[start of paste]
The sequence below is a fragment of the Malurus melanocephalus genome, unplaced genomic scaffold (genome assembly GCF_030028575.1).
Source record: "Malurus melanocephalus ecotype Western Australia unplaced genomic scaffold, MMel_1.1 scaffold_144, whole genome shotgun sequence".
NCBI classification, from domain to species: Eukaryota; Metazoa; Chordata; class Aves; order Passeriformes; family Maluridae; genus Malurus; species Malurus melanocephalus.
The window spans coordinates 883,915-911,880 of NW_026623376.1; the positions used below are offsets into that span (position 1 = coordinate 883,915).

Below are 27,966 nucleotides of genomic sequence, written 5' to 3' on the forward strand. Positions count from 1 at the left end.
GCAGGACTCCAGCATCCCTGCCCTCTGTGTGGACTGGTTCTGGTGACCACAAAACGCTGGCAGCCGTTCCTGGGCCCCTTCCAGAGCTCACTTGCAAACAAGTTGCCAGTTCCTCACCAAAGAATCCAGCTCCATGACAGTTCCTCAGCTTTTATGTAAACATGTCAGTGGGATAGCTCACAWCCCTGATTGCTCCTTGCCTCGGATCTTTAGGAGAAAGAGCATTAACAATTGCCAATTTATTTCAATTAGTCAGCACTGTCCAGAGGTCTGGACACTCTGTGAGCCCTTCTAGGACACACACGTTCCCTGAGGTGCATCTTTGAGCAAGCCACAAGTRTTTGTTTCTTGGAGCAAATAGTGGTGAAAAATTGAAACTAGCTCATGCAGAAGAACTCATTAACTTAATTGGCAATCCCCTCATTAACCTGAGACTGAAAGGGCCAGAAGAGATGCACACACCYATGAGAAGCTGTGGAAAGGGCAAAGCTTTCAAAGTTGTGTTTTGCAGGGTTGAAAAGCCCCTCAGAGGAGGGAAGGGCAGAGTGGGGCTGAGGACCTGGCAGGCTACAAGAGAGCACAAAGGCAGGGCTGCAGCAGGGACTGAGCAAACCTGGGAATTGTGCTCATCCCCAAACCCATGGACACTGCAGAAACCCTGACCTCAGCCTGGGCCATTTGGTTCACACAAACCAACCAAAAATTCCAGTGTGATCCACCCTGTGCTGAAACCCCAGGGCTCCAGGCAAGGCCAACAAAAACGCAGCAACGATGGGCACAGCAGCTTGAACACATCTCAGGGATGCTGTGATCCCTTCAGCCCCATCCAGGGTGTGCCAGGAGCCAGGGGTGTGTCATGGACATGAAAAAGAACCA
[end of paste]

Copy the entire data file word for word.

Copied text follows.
The sequence below is a fragment of the Malurus melanocephalus genome, unplaced genomic scaffold (genome assembly GCF_030028575.1).
Source record: "Malurus melanocephalus ecotype Western Australia unplaced genomic scaffold, MMel_1.1 scaffold_144, whole genome shotgun sequence".
NCBI classification, from domain to species: Eukaryota; Metazoa; Chordata; class Aves; order Passeriformes; family Maluridae; genus Malurus; species Malurus melanocephalus.
The window spans coordinates 883,915-911,880 of NW_026623376.1; the positions used below are offsets into that span (position 1 = coordinate 883,915).

Below are 27,966 nucleotides of genomic sequence, written 5' to 3' on the forward strand. Positions count from 1 at the left end.
GCAGGACTCCAGCATCCCTGCCCTCTGTGTGGACTGGTTCTGGTGACCACAAAACGCTGGCAGCCGTTCCTGGGCCCCTTCCAGAGCTCACTTGCAAACAAGTTGCCAGTTCCTCACCAAAGAATCCAGCTCCATGACAGTTCCTCAGCTTTTATGTAAACATGTCAGTGGGATAGCTCACAWCCCTGATTGCTCCTTGCCTCGGATCTTTAGGAGAAAGAGCATTAACAATTGCCAATTTATTTCAATTAGTCAGCACTGTCCAGAGGTCTGGACACTCTGTGAGCCCTTCTAGGACACACACGTTCCCTGAGGTGCATCTTTGAGCAAGCCACAAGTRTTTGTTTCTTGGAGCAAATAGTGGTGAAAAATTGAAACTAGCTCATGCAGAAGAACTCATTAACTTAATTGGCAATCCCCTCATTAACCTGAGACTGAAAGGGCCAGAAGAGATGCACACACCYATGAGAAGCTGTGGAAAGGGCAAAGCTTTCAAAGTTGTGTTTTGCAGGGTTGAAAAGCCCCTCAGAGGAGGGAAGGGCAGAGTGGGGCTGAGGACCTGGCAGGCTACAAGAGAGCACAAAGGCAGGGCTGCAGCAGGGACTGAGCAAACCTGGGAATTGTGCTCATCCCCAAACCCATGGACACTGCAGAAACCCTGACCTCAGCCTGGGCCATTTGGTTCACACAAACCAACCAAAAATTCCAGTGTGATCCACCCTGTGCTGAAACCCCAGGGCTCCAGGCAAGGCCAACAAAAACGCAGCAACGATGGGCACAGCAGCTTGAACACATCTCAGGGATGCTGTGATCCCTTCAGCCCCATCCAGGGTGTGCCAGGAGCCAGGGGTGTGTCATGGACATGAAAAAGAACCA